Not weak, but heroes

I do not believe that chronically ill people are weak. On the contrary. When I was active in my self-help group, I attended several congresses and training courses. The stories of those affected were not stories of weak people, but rather of heroes who have "endured" a lot.

Our society loves heroes, success stories, fighters, but also triumph and happy endings. We love the treatment, the successful repair, the restoration. It's in right now to buy run-down houses and renovate them glamorously.

We are not those heroes. Our titles are: "malingerer", "pressure eater", "sensitive".

We don't pretend to be ill. If anything, we try to pretend that we are healthy. Share on X

We try to be as you expect us to be.

You can't be sick if you...

What often awaits us is condemnation and dismissal. Like hungry wolves, some watch what we do to quickly judge: "You can't be sick if you're...

  • wear makeup. (The truth is, someone who sleeps very badly, has pain, is exhausted, nauseous, dizzy etc. just looks terrible, sometimes you don't want to look terrible, I don´t actually wear makeup or anything like that).
  • dress up, fix your hair. (We hardly ever do that. Sometimes you want to be a little normal and not look like something that's been pulled through the hedge. It's exhausting enough and takes more time than doubters think. You might think I look ok in the picture on the homepage. That was the day my mother was cremated. My mother was very concerned about her appearance, always made up, wearing the latest fashion, so I put makeup on in her honour. But normally no-one would know that.
  • go out, sit somewhere in the sun. (If we didn't go out sometimes, we'd get berated for that too - "You're not doing anything to make it better." We need vitamin D too, by the way)
  • aren´t  whining. (This takes the biscuit)
  • …..

The occasions we actually do these things are just snapshots in our lives. We don't show the bad stuff. Nevertheless, that´s how we are perceived by others and partly by doctors and therapists.

Did he do the fractures to himself?

These passed judgments or the feeling of not being believed are harsh and hurtful. It takes an enormous amount of strength to try to participate in life in such a way that others are not harassed and hindered by us. Our efforts are not even always successful.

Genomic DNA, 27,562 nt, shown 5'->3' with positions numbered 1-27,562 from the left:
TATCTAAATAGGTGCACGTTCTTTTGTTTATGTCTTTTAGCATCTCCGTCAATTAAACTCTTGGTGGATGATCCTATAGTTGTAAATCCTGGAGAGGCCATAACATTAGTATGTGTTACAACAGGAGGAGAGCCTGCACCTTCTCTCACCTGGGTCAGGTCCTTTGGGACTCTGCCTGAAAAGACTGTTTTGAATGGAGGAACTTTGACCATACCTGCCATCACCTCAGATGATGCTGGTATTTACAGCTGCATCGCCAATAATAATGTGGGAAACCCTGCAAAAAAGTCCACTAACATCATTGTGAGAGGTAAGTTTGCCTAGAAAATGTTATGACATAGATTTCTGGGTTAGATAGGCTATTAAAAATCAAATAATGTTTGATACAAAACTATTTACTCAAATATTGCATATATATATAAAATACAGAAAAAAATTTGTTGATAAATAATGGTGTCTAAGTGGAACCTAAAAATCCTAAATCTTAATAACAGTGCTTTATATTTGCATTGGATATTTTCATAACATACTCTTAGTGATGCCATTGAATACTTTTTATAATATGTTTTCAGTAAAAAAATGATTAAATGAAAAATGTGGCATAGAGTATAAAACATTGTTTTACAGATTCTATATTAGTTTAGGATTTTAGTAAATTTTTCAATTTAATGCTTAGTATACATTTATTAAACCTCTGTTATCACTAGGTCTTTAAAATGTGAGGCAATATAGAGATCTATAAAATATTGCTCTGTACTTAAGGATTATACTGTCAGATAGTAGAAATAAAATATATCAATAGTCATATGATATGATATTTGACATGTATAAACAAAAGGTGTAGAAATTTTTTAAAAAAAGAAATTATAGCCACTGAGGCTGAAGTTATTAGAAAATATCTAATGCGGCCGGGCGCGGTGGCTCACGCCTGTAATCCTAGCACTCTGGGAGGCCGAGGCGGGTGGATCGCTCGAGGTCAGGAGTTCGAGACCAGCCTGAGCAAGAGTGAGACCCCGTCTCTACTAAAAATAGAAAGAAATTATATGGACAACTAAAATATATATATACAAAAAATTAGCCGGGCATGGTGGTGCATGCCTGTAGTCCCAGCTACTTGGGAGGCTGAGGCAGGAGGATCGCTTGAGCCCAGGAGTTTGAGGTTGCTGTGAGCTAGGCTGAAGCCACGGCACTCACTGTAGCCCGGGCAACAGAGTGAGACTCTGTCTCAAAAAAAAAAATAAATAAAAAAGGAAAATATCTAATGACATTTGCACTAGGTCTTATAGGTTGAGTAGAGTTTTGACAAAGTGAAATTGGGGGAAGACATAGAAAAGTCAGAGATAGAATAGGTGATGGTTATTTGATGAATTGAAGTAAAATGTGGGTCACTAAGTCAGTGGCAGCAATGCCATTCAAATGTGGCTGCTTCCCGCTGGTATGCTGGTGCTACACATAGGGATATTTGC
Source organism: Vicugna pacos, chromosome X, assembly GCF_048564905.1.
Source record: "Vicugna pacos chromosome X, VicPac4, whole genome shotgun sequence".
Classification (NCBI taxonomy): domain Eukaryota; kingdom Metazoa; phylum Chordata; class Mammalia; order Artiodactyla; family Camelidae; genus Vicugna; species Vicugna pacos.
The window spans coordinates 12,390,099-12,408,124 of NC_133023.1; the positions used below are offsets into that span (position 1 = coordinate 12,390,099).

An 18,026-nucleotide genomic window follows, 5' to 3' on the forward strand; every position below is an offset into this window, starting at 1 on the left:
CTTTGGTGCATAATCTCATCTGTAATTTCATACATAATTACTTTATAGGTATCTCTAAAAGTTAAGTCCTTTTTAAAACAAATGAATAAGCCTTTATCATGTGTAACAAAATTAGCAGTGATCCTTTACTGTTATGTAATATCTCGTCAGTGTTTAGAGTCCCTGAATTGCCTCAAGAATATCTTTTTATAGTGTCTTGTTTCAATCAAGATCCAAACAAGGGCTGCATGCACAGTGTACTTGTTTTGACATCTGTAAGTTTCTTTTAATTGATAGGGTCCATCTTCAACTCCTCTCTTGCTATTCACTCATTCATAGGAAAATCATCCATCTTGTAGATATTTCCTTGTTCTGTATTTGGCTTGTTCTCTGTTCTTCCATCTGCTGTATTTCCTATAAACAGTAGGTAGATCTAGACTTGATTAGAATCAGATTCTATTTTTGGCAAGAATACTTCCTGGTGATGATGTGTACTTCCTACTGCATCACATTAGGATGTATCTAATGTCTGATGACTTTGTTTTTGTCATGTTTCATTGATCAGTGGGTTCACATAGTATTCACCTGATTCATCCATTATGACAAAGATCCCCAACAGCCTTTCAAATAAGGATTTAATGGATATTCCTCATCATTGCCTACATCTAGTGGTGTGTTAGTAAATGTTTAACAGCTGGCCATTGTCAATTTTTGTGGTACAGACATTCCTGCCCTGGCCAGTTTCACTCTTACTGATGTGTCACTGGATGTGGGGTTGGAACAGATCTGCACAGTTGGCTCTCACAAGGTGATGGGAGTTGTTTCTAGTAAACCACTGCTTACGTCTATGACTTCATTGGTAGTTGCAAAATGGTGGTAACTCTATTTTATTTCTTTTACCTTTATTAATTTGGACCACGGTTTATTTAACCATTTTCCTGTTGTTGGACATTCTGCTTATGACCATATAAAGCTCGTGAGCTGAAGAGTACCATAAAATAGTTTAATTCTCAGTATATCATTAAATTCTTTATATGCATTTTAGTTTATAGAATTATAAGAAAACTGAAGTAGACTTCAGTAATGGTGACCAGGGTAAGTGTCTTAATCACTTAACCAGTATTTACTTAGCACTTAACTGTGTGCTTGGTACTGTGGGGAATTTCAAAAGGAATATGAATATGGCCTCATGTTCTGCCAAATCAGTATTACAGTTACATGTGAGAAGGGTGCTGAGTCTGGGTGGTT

People who have recognized diseases that are visible are more likely not to be misjudged. When my husband had 3 hernias last year and walked strangely because he was in pain, everyone understood and accepted immediately that he was in pain. He was operated and needed some convalescence. Nobody came up with the idea of saying he had inflicted the hernia on himself in order to get attention. Nobody doubted that he was in great discomfort. When he sat outside on the terrace afterward, no one said he was probably just pretending to have hernias if he was able to sit so comfortably on the terrace.

Hurtful words devour strength

So we not only need strength to cope with the illness as best we can but also to deal with these painful words and misconceptions.

Most critics probably don't even mean any harm. They see nothing and don't understand what they don't see. We hide the bad things. Even if, instead of lying on the sofa, we were to lie in the marketplace in a fetal position, writhing in pain, or if, instead of throwing up in the toilet key, we were to throw up in the public bin, it would be seen differently. And we don't want that either. We don't want to whine, but we don't want to be hurt all the time either.

Somebody knows we're heroes

Miranda Hart is not so well known in Germany, she is an actress and comedy performer, here she speaks seriously about chronically ill people. Precisely because she usually makes us laugh so much, this serious message hits right to the heart. The video is in English.

Heroes come in all shapes and sizes!

Photo by Arturo Rey on Unsplash